Continued from Becoming a Teacher in the 1930’s ……..
Wanting to be a part of the Centerview community, Le Nora attended the Methodist Church a block from her boarding house. She walked out of Church one day, and there was the most handsome farm boy she had ever seen at the bottom of the steps, waiting to talk to her. “He had a nice tan from working in the fields, a sturdy build, beautiful brown wavy hair and a smile that could melt her heart.”
Carl Donovan asked her for a date that evening. “Before I knew what I was saying, I had agreed to go out with him.” We rode in his 1922 Black Ford Roadster that had a rumble seat in the back “we decided to go to a Methodist tent revival in Kinsley. We never did go in. We sat in Carl’s car all night and talked. I think we both felt it was love at first sight.”
Le Nora went back to the boarding house that night and wrote a “Dear John letter to Harold” and mailed his diamond back. She knew she had found the love of her life.
Carl was real popular in the community and introduced Le Nora to many of his friends. They didn’t have money, but the boys played basketball on the “Ramblers Town Team.” Carl played guard. The team consisted of farm boys, out of school, that still loved to play basketball. They won most of their games, and Le Nora and her new friends were always there to watch and cheer their men from the side line! She was joined by Vivian Huckstep, Lela Shannon, Lela Miller, Fern Mc Bride, the Livengood boys and some Fellsburg couples. They all became lifelong friends. Eventually their children were the children we kids played with on the farm.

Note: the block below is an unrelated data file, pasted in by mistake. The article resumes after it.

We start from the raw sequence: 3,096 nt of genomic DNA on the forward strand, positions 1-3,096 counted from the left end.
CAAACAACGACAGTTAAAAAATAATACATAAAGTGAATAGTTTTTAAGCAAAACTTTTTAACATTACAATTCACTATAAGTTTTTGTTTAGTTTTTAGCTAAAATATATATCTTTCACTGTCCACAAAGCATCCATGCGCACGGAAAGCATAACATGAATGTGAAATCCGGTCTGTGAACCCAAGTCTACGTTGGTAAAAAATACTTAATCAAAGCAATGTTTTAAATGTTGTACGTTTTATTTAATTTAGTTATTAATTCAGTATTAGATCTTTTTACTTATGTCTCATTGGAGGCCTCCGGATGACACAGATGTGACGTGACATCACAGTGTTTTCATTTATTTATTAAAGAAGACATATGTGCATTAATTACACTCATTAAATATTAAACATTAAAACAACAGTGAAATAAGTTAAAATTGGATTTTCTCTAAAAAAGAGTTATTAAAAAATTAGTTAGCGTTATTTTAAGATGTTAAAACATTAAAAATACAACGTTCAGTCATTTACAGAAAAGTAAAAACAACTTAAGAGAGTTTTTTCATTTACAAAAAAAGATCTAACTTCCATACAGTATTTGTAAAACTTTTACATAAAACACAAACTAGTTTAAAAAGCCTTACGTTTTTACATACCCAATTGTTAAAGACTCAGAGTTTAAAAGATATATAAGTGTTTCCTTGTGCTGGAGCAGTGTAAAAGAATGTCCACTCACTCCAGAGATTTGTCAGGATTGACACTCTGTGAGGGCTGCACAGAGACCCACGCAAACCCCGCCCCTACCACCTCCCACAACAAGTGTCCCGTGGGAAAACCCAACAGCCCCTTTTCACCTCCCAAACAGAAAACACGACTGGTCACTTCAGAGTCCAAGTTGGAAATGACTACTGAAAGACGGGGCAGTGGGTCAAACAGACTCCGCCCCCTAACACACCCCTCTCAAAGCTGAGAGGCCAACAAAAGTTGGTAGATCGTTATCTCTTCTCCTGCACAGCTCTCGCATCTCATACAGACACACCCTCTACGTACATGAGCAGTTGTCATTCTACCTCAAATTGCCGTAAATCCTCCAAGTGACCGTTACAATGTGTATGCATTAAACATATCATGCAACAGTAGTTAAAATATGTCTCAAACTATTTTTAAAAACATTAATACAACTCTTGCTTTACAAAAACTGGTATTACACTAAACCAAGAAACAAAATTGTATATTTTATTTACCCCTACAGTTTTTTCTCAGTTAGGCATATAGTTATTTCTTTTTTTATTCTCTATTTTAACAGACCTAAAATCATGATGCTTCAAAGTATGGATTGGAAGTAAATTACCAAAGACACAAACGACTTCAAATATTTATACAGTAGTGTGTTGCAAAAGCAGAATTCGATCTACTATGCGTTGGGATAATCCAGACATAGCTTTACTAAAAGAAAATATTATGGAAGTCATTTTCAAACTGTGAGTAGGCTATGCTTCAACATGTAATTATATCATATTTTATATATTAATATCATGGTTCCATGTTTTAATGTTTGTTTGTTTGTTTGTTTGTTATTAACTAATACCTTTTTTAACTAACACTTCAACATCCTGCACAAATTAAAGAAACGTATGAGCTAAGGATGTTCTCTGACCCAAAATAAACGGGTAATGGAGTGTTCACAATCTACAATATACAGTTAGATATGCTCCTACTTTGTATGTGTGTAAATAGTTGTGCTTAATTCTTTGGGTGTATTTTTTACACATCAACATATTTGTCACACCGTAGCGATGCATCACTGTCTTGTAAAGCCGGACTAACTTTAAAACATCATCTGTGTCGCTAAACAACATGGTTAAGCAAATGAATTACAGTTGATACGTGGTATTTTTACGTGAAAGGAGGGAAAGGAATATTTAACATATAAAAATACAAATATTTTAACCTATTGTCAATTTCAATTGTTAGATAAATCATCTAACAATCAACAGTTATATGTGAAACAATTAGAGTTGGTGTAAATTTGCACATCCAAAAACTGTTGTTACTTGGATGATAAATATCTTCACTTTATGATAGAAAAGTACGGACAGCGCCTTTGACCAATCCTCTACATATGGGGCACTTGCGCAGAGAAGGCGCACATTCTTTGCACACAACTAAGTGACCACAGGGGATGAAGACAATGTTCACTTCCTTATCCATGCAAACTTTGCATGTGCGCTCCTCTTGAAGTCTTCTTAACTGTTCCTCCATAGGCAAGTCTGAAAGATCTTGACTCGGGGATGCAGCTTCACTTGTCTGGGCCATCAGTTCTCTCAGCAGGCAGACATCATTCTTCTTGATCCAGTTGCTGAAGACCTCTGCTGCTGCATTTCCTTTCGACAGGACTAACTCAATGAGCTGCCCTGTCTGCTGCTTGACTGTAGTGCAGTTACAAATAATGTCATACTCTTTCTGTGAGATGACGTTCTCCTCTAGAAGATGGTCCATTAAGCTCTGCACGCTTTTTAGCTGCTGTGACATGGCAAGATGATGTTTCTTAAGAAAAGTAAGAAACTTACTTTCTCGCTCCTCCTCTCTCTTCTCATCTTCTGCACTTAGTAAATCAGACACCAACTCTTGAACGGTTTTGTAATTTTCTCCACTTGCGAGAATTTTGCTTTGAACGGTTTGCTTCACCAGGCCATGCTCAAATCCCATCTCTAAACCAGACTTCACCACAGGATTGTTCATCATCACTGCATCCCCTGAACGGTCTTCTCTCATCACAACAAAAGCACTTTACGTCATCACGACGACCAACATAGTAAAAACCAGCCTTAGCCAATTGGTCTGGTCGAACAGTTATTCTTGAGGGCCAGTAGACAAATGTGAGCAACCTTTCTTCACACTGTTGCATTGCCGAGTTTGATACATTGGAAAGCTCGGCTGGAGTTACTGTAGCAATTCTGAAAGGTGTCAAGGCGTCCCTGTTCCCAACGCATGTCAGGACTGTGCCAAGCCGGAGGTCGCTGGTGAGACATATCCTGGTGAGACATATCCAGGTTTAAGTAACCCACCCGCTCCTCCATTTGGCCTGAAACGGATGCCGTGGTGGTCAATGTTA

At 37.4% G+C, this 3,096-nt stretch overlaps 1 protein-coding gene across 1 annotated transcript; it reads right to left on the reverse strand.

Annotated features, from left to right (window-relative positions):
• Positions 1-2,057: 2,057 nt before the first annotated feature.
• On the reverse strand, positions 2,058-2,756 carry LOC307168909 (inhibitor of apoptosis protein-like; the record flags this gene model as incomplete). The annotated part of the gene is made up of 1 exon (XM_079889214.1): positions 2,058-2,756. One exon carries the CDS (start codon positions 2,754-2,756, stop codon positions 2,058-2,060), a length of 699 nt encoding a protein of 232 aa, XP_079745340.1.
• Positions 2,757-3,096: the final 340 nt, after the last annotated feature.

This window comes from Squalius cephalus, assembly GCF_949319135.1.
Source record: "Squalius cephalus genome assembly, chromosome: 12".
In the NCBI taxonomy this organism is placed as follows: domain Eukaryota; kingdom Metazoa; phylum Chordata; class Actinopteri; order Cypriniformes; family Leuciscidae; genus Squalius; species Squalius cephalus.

They did not spend much money dating. They went to a Halloween party in October and Le Nora was dressed as a clown and Carl as a ghost. They would take the Roadster to Kinsley to dances and frequently played bridge with their friends. Le Nora liked to play for money, because she usually won! Every penny counted towards paying off her school loan and the rest she put into savings.
Carl’s Father, James Donovan was president of the School Board. In the thirties, they did not want women teachers to get married. It was expected women choose between teaching and marriage after World War I. It was felt teachers should exhibit model behavior and should function as homemakers. Post war it was felt the birth rate was too low, and women should be having more babies. If a teacher married, then she should be supported by the income of her husband.
Le Nora shared, “We were in love and did not want to wait to get married, but we knew we would need more income to buy equipment for farming. They asked the Superintendent of School and his wife, Mom’s best friend, to keep a secret and be their witness in marriage.” On Le Nora’s birthday, August 23, 1934, they took another trip in the Ford Roadster. This time Le Nora and Carl rode in the rumble seat, headed to Freeman, Oklahoma. There was no waiting period in Oklahoma, and their marriage would not be in the local Kansas newspaper.
The following year, Le Nora’s teaching contract was renewed for $79 a month, and their marriage remained a secret. It was the depression and they needed to earn and save every penny they could. At the end of her second year of teaching there was a dual wedding shower for Le Nora and the music teacher. They surprised each other and the attendees by sharing that they had each secretly married a year ago!